'Toward Democracy'

Keeping the Patient Alive

A less conventional reviewer would resist the temptation to assess James Kloppenberg’s Toward Democracy in light of Donald Trump’s seizure of the Republican nomination for the presidency.

I am not that reviewer. Trump’s ascent prompts questions about the character of politics in the United States and Toward Democracy will inform anyone concerned about our democracy and its discontents. Not that just anyone will read it. Toward Democracy is always lucid, and occasionally eloquent, but its 710 pages of text require more stamina than reading Mr. Trump’s famous Twitter feed. The result, though, is comprehensive, beginning with the ancient Greeks and moving to chapters on Montaigne and the origins of a democratic ethos in the religious wars of the Reformation era, the destruction of that same democratic impulse in the seventeenth-century English Civil War, its rebirth in the British North American colonies and then the American, and, briefly, French revolutions. Especially convincing, in the grand style of an earlier generation of historians such as R. R. Palmer, is Kloppenberg’s tracing of the influence of the American on the French Revolution, and then the influence of the bloody collapse of the French Revolution on the new American nation state.

Toward Democracy concludes, abruptly, in the late nineteenth century. The endpoint is the emergence of the French Third Republic following the violent Paris Commune of 1871 and the restrictions on suffrage and the retreat from commitments to African-American equality in the United States after the emergence of Ku Klux Klan terrorism and the collapse of Reconstruction.

The last chapters also contain Kloppenberg’s version of a Greek chorus—Abraham Lincoln, John Stuart Mill, and Alexis de Tocqueville, all lamenting their society’s inability to produce the reflective citizens on which democracy depends. The forms of democracy now existed in France, Britain, and the United States, but the self-abnegating culture needed to support the forms was evaporating. Lincoln’s Gettysburg Address becomes in this context a noble but futile attempt to recover government “of the people, by the people and for the people.” The final verdict is sobering. The “obstacles to a culture of democracy are perennial,” Kloppenberg writes, and require a more urgent and honest confrontation with “struggles thought buried in the past.”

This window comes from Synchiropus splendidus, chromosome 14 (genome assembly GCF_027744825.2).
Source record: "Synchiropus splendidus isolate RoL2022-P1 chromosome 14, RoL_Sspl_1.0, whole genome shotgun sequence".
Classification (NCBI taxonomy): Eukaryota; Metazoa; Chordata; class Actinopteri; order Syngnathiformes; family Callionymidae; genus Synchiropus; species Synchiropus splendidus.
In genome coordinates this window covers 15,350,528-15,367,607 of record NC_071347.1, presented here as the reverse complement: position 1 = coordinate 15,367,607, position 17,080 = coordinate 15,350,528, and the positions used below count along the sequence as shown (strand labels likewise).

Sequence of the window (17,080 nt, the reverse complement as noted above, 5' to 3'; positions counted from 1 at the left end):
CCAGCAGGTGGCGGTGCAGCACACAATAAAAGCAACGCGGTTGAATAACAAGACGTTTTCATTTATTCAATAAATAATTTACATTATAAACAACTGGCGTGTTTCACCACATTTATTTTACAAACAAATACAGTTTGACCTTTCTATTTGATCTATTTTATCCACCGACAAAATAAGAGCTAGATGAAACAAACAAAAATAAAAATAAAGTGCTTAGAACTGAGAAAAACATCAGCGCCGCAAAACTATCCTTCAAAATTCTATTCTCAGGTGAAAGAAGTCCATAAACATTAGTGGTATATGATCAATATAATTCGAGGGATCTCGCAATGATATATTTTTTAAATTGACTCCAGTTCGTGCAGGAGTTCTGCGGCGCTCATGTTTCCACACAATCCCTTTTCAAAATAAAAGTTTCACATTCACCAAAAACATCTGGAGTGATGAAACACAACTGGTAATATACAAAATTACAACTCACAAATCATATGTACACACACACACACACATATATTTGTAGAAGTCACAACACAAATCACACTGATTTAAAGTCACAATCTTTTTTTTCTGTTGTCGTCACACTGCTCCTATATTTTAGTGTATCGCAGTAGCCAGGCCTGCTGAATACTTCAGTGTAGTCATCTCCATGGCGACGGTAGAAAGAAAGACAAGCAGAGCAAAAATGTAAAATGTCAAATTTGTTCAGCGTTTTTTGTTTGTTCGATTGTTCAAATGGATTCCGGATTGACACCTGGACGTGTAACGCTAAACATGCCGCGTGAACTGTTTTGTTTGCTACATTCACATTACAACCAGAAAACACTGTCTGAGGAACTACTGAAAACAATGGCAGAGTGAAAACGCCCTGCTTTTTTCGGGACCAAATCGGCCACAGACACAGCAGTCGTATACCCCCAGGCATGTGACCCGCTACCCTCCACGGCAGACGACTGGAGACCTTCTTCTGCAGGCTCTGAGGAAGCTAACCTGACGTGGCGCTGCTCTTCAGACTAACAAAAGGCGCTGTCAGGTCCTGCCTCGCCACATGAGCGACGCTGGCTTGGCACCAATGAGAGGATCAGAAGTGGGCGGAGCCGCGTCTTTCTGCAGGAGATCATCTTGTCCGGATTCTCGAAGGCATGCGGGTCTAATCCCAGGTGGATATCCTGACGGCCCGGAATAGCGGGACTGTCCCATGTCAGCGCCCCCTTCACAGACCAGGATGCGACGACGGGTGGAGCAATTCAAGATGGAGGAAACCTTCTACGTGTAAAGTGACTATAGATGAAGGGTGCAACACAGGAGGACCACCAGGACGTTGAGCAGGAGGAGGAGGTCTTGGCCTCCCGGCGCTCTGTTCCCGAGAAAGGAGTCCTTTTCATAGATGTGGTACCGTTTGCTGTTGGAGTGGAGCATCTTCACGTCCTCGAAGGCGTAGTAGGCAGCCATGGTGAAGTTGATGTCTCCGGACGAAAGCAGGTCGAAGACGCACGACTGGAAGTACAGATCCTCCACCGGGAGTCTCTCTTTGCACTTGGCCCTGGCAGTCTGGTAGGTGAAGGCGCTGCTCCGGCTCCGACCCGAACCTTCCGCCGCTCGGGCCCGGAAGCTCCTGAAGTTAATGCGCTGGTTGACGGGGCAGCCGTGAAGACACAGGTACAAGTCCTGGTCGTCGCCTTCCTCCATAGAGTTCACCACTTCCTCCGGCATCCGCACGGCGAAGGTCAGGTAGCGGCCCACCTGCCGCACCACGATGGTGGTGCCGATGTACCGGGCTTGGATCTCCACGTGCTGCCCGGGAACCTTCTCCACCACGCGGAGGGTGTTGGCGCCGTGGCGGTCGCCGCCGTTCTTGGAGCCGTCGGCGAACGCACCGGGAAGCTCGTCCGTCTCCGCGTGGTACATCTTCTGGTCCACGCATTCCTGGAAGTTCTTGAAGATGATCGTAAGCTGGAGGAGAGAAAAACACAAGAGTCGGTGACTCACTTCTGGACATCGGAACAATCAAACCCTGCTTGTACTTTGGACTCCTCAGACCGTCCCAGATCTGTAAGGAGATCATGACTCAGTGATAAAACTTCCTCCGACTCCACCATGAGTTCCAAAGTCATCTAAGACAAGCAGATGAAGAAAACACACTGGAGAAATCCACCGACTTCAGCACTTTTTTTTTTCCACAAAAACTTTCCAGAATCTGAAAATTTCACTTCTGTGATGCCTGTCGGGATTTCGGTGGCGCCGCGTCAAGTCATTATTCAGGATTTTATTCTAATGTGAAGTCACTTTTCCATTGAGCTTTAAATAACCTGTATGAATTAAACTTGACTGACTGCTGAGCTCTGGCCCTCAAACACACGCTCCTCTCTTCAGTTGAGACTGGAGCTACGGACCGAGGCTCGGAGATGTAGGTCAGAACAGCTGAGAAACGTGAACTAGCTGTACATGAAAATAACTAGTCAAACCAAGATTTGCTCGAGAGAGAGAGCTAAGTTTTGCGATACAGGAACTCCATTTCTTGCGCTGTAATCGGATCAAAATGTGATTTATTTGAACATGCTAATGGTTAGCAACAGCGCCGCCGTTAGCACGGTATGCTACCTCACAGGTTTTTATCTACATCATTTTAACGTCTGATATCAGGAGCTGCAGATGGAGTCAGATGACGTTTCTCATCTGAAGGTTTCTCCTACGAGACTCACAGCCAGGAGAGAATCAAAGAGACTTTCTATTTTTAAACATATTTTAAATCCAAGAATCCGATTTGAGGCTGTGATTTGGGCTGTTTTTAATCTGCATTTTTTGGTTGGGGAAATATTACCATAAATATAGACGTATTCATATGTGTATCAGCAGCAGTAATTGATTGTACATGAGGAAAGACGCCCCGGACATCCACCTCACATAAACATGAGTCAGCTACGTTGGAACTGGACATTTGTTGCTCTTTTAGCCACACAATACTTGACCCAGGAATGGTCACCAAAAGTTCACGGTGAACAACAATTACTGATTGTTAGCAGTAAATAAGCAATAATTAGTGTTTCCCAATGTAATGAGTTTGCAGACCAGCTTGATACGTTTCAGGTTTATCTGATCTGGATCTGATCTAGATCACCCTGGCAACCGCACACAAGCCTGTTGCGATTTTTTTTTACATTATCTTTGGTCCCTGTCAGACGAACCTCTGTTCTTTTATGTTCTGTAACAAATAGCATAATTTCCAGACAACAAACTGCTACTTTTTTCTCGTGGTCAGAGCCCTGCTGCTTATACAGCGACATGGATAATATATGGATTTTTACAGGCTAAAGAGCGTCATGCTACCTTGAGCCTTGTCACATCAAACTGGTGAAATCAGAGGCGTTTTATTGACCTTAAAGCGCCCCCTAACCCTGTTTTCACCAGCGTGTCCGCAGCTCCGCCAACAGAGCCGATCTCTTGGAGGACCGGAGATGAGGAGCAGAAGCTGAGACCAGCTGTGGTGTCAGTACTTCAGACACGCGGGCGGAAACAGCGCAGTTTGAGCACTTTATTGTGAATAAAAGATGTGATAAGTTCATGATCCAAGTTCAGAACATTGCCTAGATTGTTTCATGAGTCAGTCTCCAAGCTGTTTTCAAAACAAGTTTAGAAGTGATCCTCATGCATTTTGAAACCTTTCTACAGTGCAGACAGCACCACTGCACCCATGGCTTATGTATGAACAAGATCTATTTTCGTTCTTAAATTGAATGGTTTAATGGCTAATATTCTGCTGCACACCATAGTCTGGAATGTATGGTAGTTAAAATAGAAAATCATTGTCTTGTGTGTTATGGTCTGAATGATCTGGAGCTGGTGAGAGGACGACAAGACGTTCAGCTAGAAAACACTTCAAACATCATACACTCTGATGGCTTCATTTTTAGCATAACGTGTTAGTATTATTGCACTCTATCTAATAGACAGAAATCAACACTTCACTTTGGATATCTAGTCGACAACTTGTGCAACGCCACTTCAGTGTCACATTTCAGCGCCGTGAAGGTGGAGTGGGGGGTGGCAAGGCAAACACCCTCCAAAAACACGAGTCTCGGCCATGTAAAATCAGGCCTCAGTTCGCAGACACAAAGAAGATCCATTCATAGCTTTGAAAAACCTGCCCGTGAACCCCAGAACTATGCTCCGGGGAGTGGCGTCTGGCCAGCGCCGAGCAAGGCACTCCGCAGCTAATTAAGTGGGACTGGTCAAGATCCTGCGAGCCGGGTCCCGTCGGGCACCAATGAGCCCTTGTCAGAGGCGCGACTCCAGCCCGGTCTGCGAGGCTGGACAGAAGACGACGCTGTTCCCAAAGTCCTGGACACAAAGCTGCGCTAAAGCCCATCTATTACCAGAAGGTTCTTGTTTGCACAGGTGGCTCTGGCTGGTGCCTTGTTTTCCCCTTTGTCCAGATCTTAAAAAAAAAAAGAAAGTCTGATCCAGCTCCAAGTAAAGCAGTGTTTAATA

The erudition displayed in Toward Democracy, product of a lifetime of reading at the intersection of history and political theory, will ensure that the next generation of graduate students plunders its riches. Few historians of any period possess such intellectual range. In addition to the source notes in the book, a cache of notes assessing disputes in the secondary literature will apparently be available soon on Kloppenberg’s website. I imagine toggling from the book to the website to better comprehend fine points, gaining insights into figures as diverse as John Milton, Montesquieu, and Mary Wollstonecraft.

Kloppenberg’s own theological and philosophical commitments, though, make Toward Democracy more idiosyncratic, more personal than it first appears. The book’s serene diction is in this sense misdirection. One fiercely held conviction is in the interweaving of a particular kind of Christianity and democratic ideals. Belief in Christ’s law of universal benevolence laid the groundwork for an “ethical ideal” crucial to democratic practice. In a strictly historiographical sense, Kloppenberg is surely right, and his essays over the past two decades have effectively demonstrated that the American founders blended republican with Christian ideals.

But Kloppenberg’s point is not strictly historiographical. An anti-institutional orientation creeps into his admiring description of the first Christian communities, loose bands of medieval friars, and small Puritan congregations, as the origins of democratic practice. In colonial Massachusetts, especially, democracy “emerged from the collision of religion and politics.”

Worthy as these communities are, they hardly represent a Christian norm. At one point Kloppenberg casually notes that the link between “selfless love” and democracy was for a time obscured. Obscured, that is, for the entire sweep of the Middle Ages, or “nearly a thousand years.” Kloppenberg suggests that the peak moment for the integration of Christianity and democratic thought occurred in the late eighteenth century, before declension to a society where “scrambling individualists” struggled to identify the “common good.” He includes wistful portraits of obscure New England ministers in the years after the American Revolution who advocated both democracy and “mild and benevolent religion.”

Fair enough. It’s just that “mild and benevolent” are not the first adjectives that come to mind when describing the relationship between religion and politics for most of American history. Some less mild and benevolent forms of religion have destabilized democratic politics. Other less mild and benevolent forms have strengthened it. “If we are wrong,” a young Martin Luther King Jr. thundered to the organizers of the bus boycott in Montgomery, Alabama, in 1955, “God almighty is wrong.” Little about that meeting, or the inner workings of King’s own Dexter Avenue Baptist Church, maps onto Kloppenberg’s model of deliberate, respectful exchange. But that meeting in Montgomery, and the members of the African-American Church more broadly, proved decisive for the strengthening of American democracy in the post–World War II era.